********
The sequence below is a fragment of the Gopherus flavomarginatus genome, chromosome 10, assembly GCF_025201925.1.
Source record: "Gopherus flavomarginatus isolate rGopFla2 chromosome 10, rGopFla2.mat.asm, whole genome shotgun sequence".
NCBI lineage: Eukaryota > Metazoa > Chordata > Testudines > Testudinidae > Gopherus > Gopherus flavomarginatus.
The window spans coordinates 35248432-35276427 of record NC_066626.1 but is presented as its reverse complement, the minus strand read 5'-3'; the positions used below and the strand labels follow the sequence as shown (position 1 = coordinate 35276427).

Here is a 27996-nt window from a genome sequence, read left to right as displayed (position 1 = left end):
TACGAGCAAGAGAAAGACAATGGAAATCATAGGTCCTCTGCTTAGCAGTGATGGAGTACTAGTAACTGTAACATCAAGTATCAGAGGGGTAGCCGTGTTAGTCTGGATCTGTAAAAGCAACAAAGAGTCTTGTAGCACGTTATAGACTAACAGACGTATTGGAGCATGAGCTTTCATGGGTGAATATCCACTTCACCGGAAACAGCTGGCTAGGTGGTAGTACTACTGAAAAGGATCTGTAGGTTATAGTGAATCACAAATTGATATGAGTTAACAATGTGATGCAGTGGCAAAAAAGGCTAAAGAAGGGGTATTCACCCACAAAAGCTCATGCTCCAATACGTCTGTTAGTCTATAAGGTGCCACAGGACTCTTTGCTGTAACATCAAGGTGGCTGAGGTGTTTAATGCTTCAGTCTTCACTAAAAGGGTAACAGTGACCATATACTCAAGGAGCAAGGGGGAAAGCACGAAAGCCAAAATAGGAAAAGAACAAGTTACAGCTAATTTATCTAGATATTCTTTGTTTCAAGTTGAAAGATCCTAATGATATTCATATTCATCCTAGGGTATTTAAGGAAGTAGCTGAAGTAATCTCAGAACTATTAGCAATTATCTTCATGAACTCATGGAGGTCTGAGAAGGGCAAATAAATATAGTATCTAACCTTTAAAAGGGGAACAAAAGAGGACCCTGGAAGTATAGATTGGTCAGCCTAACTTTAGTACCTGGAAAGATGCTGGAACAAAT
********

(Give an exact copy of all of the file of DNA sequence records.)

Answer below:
The sequence below is a fragment of the Gopherus flavomarginatus genome, chromosome 10, assembly GCF_025201925.1.
Source record: "Gopherus flavomarginatus isolate rGopFla2 chromosome 10, rGopFla2.mat.asm, whole genome shotgun sequence".
NCBI lineage: Eukaryota > Metazoa > Chordata > Testudines > Testudinidae > Gopherus > Gopherus flavomarginatus.
The window spans coordinates 35248432-35276427 of record NC_066626.1 but is presented as its reverse complement, the minus strand read 5'-3'; the positions used below and the strand labels follow the sequence as shown (position 1 = coordinate 35276427).

Here is a 27996-nt window from a genome sequence, read left to right as displayed (position 1 = left end):
TACGAGCAAGAGAAAGACAATGGAAATCATAGGTCCTCTGCTTAGCAGTGATGGAGTACTAGTAACTGTAACATCAAGTATCAGAGGGGTAGCCGTGTTAGTCTGGATCTGTAAAAGCAACAAAGAGTCTTGTAGCACGTTATAGACTAACAGACGTATTGGAGCATGAGCTTTCATGGGTGAATATCCACTTCACCGGAAACAGCTGGCTAGGTGGTAGTACTACTGAAAAGGATCTGTAGGTTATAGTGAATCACAAATTGATATGAGTTAACAATGTGATGCAGTGGCAAAAAAGGCTAAAGAAGGGGTATTCACCCACAAAAGCTCATGCTCCAATACGTCTGTTAGTCTATAAGGTGCCACAGGACTCTTTGCTGTAACATCAAGGTGGCTGAGGTGTTTAATGCTTCAGTCTTCACTAAAAGGGTAACAGTGACCATATACTCAAGGAGCAAGGGGGAAAGCACGAAAGCCAAAATAGGAAAAGAACAAGTTACAGCTAATTTATCTAGATATTCTTTGTTTCAAGTTGAAAGATCCTAATGATATTCATATTCATCCTAGGGTATTTAAGGAAGTAGCTGAAGTAATCTCAGAACTATTAGCAATTATCTTCATGAACTCATGGAGGTCTGAGAAGGGCAAATAAATATAGTATCTAACCTTTAAAAGGGGAACAAAAGAGGACCCTGGAAGTATAGATTGGTCAGCCTAACTTTAGTACCTGGAAAGATGCTGGAACAAAT